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Role Models

“I am not a role model.” Spoken 29 years ago by then NBA basketball star and now a TV hoops commentator, Charles Barkley, that famous quote has long been remembered and often referenced. Those six words were the opening line of a 1993 Nike TV commercial during which Barkley went on to say, “I’m not

“I am not a role model.”

Spoken 29 years ago by then NBA basketball star and now a TV hoops commentator, Charles Barkley, that famous quote has long been remembered and often referenced. Those six words were the opening line of a 1993 Nike TV commercial during which Barkley went on to say, “I’m not paid to be a role model. I’m paid to wreak havoc on the basketball court. Parents should be role models. Just because I dunk a basketball doesn’t mean I should raise your kids.”

Although Barkley can’t be confused with an intellectual orator, the message he was conveying should rank high on the list among the best things athletes have ever uttered. Indeed, parents should be the role models, but whether they are or not, their children still look at star athletes as someone they look up to and would like to emulate.

As a youngster growing up, my favorite athletes were baseball stars Willie Mays and Ernie Banks, Baltimore Colts quarterback Johnny Unitas, and the Boston Celtics John Havlicek. Their pictures adorned my bedroom walls, and whenever their games appeared on the tube, I was glued to the action. One of my greatest thrills, among so many I have enjoyed over the years, was meeting Banks when he visited the Little League World Series many years ago. A conversation we shared at Lamade Stadium resulted in Banks inviting me to join him at the Genetti Hotel, where we sat and talked baseball.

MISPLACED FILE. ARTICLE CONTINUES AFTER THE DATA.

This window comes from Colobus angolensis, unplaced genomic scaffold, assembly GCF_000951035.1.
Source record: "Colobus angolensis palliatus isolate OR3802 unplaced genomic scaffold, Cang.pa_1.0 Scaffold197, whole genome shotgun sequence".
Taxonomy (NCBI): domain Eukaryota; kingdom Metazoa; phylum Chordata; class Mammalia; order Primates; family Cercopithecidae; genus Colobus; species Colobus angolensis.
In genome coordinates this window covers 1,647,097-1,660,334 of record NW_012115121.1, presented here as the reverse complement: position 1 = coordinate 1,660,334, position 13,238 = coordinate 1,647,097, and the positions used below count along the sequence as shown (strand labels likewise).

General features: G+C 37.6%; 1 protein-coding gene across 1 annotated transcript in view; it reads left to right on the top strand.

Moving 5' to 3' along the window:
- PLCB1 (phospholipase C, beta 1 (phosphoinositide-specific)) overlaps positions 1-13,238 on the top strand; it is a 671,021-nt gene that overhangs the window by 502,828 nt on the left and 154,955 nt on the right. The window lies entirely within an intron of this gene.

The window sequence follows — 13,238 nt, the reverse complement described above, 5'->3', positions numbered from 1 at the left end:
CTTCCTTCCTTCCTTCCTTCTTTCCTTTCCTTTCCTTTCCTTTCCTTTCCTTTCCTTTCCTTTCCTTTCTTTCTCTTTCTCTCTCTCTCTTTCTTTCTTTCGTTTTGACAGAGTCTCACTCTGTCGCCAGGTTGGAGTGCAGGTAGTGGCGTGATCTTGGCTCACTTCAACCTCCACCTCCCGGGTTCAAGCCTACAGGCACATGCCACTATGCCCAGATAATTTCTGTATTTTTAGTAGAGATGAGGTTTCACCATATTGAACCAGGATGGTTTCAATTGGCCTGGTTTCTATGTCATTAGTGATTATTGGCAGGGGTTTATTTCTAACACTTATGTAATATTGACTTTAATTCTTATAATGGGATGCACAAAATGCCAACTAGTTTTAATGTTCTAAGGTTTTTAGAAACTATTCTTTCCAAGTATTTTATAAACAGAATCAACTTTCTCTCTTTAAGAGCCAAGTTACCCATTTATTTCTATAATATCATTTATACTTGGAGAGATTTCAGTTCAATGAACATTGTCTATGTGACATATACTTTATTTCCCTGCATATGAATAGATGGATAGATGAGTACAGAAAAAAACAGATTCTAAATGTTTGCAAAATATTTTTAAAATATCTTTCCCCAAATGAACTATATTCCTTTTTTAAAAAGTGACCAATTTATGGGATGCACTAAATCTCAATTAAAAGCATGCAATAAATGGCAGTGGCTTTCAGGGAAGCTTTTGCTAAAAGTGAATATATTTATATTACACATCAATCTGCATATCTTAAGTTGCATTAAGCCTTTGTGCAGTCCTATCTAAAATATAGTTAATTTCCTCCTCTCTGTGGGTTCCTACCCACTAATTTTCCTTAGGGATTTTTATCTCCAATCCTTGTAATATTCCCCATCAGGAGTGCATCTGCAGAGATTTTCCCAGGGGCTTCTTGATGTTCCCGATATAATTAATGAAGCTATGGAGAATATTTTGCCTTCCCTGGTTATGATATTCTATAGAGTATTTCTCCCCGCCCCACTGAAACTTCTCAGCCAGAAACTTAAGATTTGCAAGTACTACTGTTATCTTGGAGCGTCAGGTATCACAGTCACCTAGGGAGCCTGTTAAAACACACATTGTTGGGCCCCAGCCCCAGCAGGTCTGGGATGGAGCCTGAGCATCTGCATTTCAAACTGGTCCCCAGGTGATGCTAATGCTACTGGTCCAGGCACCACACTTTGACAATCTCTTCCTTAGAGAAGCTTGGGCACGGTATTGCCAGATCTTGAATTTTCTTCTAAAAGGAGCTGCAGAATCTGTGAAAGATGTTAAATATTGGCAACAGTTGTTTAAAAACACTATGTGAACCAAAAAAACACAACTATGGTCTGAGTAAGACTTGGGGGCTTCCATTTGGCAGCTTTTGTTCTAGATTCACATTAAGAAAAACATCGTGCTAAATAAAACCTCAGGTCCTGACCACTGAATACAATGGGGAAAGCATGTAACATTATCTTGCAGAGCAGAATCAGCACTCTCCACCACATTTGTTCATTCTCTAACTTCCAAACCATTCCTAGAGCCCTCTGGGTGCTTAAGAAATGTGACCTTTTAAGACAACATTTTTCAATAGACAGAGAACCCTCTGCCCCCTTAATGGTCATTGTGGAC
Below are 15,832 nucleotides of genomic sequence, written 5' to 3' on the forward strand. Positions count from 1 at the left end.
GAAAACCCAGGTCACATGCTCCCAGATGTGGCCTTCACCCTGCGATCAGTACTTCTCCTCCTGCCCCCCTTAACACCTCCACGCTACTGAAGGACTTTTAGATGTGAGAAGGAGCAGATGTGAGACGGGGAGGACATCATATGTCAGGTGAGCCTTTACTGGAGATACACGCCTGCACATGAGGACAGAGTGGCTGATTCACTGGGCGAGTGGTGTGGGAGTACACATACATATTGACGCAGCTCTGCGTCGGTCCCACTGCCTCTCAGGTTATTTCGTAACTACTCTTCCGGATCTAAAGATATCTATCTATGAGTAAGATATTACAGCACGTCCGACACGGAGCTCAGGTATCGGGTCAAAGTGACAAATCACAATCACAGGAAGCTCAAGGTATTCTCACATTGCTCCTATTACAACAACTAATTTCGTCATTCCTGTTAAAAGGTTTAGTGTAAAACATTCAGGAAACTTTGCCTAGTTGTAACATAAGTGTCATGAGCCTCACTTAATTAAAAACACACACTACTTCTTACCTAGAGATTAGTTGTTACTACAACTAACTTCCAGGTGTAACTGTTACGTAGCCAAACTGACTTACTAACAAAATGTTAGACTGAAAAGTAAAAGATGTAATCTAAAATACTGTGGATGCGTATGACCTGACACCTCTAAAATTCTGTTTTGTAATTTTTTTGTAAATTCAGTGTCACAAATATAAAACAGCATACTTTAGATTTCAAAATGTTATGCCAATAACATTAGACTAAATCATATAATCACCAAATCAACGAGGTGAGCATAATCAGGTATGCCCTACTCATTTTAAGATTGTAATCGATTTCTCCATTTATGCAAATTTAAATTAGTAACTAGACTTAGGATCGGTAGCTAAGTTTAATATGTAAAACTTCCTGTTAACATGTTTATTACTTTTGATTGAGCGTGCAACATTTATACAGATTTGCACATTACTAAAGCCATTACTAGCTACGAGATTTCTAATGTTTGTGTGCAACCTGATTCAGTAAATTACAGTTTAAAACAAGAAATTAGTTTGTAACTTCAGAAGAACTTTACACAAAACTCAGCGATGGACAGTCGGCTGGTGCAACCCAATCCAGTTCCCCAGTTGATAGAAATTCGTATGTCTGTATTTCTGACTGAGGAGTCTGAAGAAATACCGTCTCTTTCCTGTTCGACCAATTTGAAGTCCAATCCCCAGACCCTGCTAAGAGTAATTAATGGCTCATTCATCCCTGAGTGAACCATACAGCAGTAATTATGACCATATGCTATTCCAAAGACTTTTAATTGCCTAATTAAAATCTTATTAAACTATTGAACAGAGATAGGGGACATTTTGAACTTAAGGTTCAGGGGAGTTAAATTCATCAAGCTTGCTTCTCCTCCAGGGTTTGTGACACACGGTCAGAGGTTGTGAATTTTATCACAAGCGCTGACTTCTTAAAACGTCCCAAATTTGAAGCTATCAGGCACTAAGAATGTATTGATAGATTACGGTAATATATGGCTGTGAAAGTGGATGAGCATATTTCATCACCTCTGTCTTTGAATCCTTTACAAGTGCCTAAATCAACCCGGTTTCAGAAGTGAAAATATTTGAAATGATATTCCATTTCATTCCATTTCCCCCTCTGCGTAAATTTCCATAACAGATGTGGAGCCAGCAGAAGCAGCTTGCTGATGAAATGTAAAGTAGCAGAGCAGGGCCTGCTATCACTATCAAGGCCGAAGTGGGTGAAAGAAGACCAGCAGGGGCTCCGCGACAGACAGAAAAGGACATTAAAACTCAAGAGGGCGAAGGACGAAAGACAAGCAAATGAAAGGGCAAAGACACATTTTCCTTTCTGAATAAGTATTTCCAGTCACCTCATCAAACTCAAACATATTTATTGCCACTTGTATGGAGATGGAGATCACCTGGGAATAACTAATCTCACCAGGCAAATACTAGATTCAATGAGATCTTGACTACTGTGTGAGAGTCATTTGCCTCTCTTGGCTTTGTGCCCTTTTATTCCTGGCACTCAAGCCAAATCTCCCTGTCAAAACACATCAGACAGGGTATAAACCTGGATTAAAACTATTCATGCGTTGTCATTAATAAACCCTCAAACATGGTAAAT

They were my sports heroes, and although the personal flaws of yesterday’s sports figures were not made known as they are today, to my knowledge, none of these men ever came off as being bigger than the sports they so successfully played. Perhaps the media is at fault, but today all too many of the game’s stars most certainly qualify to Barkley’s words of not being role models.

Retired TV late-night host David Letterman was famous for his top ten list covering a wide array of timely topics. The following is my own top three list of current sports figures whose actions live up to Barkley’s words.
#3 Green Bay Packers quarterback Aaron Rodgers.

The star of TV commercials and game show hosting the talented QB is the front runner to be named the NFL’s MVP after leading the Packers to the NFC’s top seed entering the playoffs. However, setting an example playing what has been referred to as the ultimate team game is another story.

Although under contract with Green Bay through 2023, he chose to boycott the team’s pre-season workouts stating he wanted out of Green Bay. He issued dubious statements pertaining to his vaccination status, later admitting he misled people about the same. His action cost the Packers a $300,000 fine from the NFL, while he received a paltry $14,650 fine for his actions.
#2 Antonio Brown, former Tampa Bay wide receiver.